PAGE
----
Alfalfa is a crop that has been predominately grown in the western United States dating back to the Gold Rush days. It is the third most valuable crop in the United States, behind corn and soybeans, but its true economic impact is much greater as it provides the high energy feed for dairy cows as well as other types of livestock. Production of Alfalfa has steadily increased because of its strong vitality, adaptability, high production level, superior quality, and multiple uses. Alfalfa is a water-intensive crop but, despite its high demand for water, alfalfa is also heralded for its high water-use efficiency (the amount of water required to produce a unit of crop yield). Because alfalfa is able to utilize nearly all of the water applied to its root zone, drip irrigation is the ideal method for meeting the crops watering demands.
Alfalfa is a uniquely-demanding, water-intensive, perennial crop with a deep root system. But even a little stress caused by too much or too little water will have a negative effect on its growth, development and overall stand quality. That’s why unpredictable climates and wasteful irrigation methods like flood aren’t good enough – you need consistency, not vulnerability to over or undernourishment.
Irrigating alfalfa is much different than irrigating most other crops because it is a perennial crop with a deep root system that can pull water from deep within the soil profile. Of the common agronomic crops, alfalfa consumes the largest amount of water. Its consumptive use can exceed 46 inches of water in a typical year. Among the many challenges, growers are faced with is the fact that stress caused by too much or too little water has a direct effect on alfalfa yields, crop growth, development, and overall stand quality. It is for this reason that growers are always evaluating their irrigation methods to ensure they are using the most efficient method possible. Learn more about the different methods of irrigation being employed by today’s growers.
Today’s Alfalfa growers are primarily using three methods of irrigation: Flood, Center Pivot and Subsurface Drip irrigation.
Subsurface Drip Irrigation (SDI) is a management tool that helps you gain control of the root zone environment by delivering water and nutrients straight to the roots of each plant. It helps you maintain optimal soil moisture levels, uniformly across your field, with better aeration. The result is increased yields, reduced water needs, and runoff, better management of crop quality, and less fertilizer and labor cost.
Additionally, you can use digital control systems to monitor and optimize your yield as it’s growing, gaining data about every stage of the alfalfa lifecycle.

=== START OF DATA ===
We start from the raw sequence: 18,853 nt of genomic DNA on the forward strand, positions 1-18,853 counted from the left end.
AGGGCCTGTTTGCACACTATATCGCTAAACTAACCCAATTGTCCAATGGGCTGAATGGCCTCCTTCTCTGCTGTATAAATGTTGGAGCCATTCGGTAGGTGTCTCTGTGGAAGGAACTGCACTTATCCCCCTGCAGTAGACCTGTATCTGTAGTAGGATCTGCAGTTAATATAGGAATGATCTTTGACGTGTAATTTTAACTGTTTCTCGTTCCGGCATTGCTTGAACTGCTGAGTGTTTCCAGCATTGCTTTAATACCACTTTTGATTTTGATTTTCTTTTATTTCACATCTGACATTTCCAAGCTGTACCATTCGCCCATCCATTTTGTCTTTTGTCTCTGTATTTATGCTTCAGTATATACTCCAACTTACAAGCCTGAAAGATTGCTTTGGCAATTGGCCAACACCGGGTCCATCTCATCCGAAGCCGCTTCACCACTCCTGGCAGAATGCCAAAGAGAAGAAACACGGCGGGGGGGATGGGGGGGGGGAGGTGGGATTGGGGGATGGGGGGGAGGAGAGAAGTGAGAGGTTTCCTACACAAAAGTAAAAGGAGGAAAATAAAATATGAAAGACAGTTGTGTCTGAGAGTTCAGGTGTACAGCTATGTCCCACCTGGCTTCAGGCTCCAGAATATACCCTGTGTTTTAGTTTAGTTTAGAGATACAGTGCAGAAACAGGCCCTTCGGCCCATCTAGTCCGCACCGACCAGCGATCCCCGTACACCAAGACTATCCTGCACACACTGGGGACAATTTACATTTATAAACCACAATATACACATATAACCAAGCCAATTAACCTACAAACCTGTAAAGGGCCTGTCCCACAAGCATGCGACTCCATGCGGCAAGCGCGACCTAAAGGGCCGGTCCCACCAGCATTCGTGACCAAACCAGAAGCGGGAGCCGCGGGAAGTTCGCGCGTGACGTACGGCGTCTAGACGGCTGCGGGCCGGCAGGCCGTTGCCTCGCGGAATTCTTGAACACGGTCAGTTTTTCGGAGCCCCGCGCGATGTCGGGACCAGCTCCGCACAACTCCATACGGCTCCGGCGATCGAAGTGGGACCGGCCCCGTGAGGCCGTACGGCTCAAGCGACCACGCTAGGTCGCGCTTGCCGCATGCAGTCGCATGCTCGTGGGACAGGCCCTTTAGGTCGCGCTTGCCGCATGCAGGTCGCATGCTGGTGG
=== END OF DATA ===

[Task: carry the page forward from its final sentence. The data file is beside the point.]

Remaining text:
From the invention of the first hoe to today’s GPS-based harvesters, every advancement in farming has been brought about in an effort to increase the efficiency of farming operations, provide farmers with better control over resources and produce higher-yielding crops with fewer input costs. Providing growers with a management tool that increases crop yields decrease input costs and increases operational efficiency, subsurface drip irrigation (SDI) just makes sense.
Deep-rooting alfalfa is proven to respond exceedingly well to the application of water by SDI, resulting in vigorous, faster-growing plants and overall higher yield production, improving plant nutrition, reducing plant stress, improving water efficiency and decreasing weed growth.
The efficiency of a Subsurface Drip Irrigation system can significantly reduce alfalfa growers input costs by increasing fertilizer efficiency, reducing water use, reducing labor and reducing energy use.
A Subsurface Drip Irrigation system can increase the efficiency of alfalfa growers’ overall operation.
From seasonal to permanent systems, only Netafim offers complete integrated and customized drip irrigation systems, coupled with exceptional customer support.
FlexNet™ is a high-performance, flexible, lightweight piping solution. It’s offered in a wide range of diameters with integral welded connectors which ensure a leak-proof connection. It’s proven to reduce the overall material and labor costs of an entire irrigation system.Flexible Pipe Solution
With an eye towards efficiency and cost savings, a young farm manager uses drip irrigation as a means to irrigate alfalfa more effectively. “My primary goal for shifting to a Netafim drip irrigation system was to become more efficient with our resources, and ultimately more profitable,” says Seth Rossow, Farm Manager for Bert Wilgenberg Farms.
“It’s all about timing.” That’s how Roger Cornwell feels about many things - life,
farming, and especially his drip irrigation system from Netafim.
Richie Gunter is excited about the future of agriculture. Gunter, a retired Marine Corps veteran who felt called to serve his country after September 11, now farms just outside of Woodland, California. Currently, he has 100 acres of alfalfa on drip irrigation and says drip is the future of farming.
For the Maddox family, early innovation has been something of a trademark for their farming operation. Whether it has been the innovations in the dairy breeding program for Holstein cows to those which support the dairy, new programs and efficiencies remain a vital part of the business.
When Russell Schafer was hired at Wegis & Young in Buttonwillow, California,
his job was to drive innovation throughout the conglomerate’s farming operation. As the 31-year-old began to explore the various areas of the business where the largest efficiencies could be gained, one of the most obvious answers was its irrigation systems.
Nico Slabber’s roots in agriculture run deep - no pun intended. As a native of
Zimbabwe who came to the United States after also farming in South Africa,
Slabber understands the potential of technology in agriculture and the vital role drip irrigation plays in the imminent needs of the industry.